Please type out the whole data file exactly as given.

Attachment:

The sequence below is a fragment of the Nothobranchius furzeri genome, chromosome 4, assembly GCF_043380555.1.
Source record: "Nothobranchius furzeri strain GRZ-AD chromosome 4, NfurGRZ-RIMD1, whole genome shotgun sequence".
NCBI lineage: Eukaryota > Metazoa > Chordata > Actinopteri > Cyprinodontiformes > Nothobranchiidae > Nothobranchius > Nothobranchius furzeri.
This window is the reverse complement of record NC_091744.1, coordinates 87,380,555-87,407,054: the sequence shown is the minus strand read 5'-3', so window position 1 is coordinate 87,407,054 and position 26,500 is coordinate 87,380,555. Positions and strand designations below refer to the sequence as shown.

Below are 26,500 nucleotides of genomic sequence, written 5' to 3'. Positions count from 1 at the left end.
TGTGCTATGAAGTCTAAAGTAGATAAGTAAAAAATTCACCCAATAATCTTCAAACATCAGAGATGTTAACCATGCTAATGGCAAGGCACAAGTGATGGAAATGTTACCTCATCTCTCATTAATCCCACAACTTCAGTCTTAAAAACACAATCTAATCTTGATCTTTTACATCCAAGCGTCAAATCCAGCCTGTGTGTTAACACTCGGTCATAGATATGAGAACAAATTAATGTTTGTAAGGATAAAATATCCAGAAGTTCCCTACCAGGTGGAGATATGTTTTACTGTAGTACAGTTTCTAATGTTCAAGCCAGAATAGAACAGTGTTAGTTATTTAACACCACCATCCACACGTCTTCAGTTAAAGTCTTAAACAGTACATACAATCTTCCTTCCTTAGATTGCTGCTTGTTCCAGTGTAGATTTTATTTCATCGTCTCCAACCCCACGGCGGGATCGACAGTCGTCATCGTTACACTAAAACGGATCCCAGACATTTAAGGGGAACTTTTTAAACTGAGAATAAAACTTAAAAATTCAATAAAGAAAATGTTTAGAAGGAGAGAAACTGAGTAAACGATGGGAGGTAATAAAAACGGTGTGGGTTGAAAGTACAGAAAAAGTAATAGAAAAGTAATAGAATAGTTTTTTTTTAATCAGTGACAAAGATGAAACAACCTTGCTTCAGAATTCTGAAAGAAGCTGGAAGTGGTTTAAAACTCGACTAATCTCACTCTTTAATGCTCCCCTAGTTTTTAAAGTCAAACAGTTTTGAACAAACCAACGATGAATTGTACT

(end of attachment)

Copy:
The sequence below is a fragment of the Nothobranchius furzeri genome, chromosome 4, assembly GCF_043380555.1.
Source record: "Nothobranchius furzeri strain GRZ-AD chromosome 4, NfurGRZ-RIMD1, whole genome shotgun sequence".
NCBI lineage: Eukaryota > Metazoa > Chordata > Actinopteri > Cyprinodontiformes > Nothobranchiidae > Nothobranchius > Nothobranchius furzeri.
This window is the reverse complement of record NC_091744.1, coordinates 87,380,555-87,407,054: the sequence shown is the minus strand read 5'-3', so window position 1 is coordinate 87,407,054 and position 26,500 is coordinate 87,380,555. Positions and strand designations below refer to the sequence as shown.

Below are 26,500 nucleotides of genomic sequence, written 5' to 3'. Positions count from 1 at the left end.
TGTGCTATGAAGTCTAAAGTAGATAAGTAAAAAATTCACCCAATAATCTTCAAACATCAGAGATGTTAACCATGCTAATGGCAAGGCACAAGTGATGGAAATGTTACCTCATCTCTCATTAATCCCACAACTTCAGTCTTAAAAACACAATCTAATCTTGATCTTTTACATCCAAGCGTCAAATCCAGCCTGTGTGTTAACACTCGGTCATAGATATGAGAACAAATTAATGTTTGTAAGGATAAAATATCCAGAAGTTCCCTACCAGGTGGAGATATGTTTTACTGTAGTACAGTTTCTAATGTTCAAGCCAGAATAGAACAGTGTTAGTTATTTAACACCACCATCCACACGTCTTCAGTTAAAGTCTTAAACAGTACATACAATCTTCCTTCCTTAGATTGCTGCTTGTTCCAGTGTAGATTTTATTTCATCGTCTCCAACCCCACGGCGGGATCGACAGTCGTCATCGTTACACTAAAACGGATCCCAGACATTTAAGGGGAACTTTTTAAACTGAGAATAAAACTTAAAAATTCAATAAAGAAAATGTTTAGAAGGAGAGAAACTGAGTAAACGATGGGAGGTAATAAAAACGGTGTGGGTTGAAAGTACAGAAAAAGTAATAGAAAAGTAATAGAATAGTTTTTTTTTAATCAGTGACAAAGATGAAACAACCTTGCTTCAGAATTCTGAAAGAAGCTGGAAGTGGTTTAAAACTCGACTAATCTCACTCTTTAATGCTCCCCTAGTTTTTAAAGTCAAACAGTTTTGAACAAACCAACGATGAATTGTACT